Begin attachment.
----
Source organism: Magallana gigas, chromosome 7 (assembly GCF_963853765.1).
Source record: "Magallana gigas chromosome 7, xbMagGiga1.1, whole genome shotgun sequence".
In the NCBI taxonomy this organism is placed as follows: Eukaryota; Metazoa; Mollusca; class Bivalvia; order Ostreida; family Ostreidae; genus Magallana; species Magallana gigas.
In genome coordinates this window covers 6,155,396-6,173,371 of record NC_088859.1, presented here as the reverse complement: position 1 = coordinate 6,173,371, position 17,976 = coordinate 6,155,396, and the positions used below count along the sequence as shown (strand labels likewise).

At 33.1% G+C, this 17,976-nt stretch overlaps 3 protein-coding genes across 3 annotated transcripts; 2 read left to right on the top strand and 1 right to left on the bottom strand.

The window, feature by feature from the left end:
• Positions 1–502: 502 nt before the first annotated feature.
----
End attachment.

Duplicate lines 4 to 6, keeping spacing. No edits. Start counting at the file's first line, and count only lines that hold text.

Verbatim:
In genome coordinates this window covers 6,155,396-6,173,371 of record NC_088859.1, presented here as the reverse complement: position 1 = coordinate 6,173,371, position 17,976 = coordinate 6,155,396, and the positions used below count along the sequence as shown (strand labels likewise).

At 33.1% G+C, this 17,976-nt stretch overlaps 3 protein-coding genes across 3 annotated transcripts; 2 read left to right on the top strand and 1 right to left on the bottom strand.

The window, feature by feature from the left end: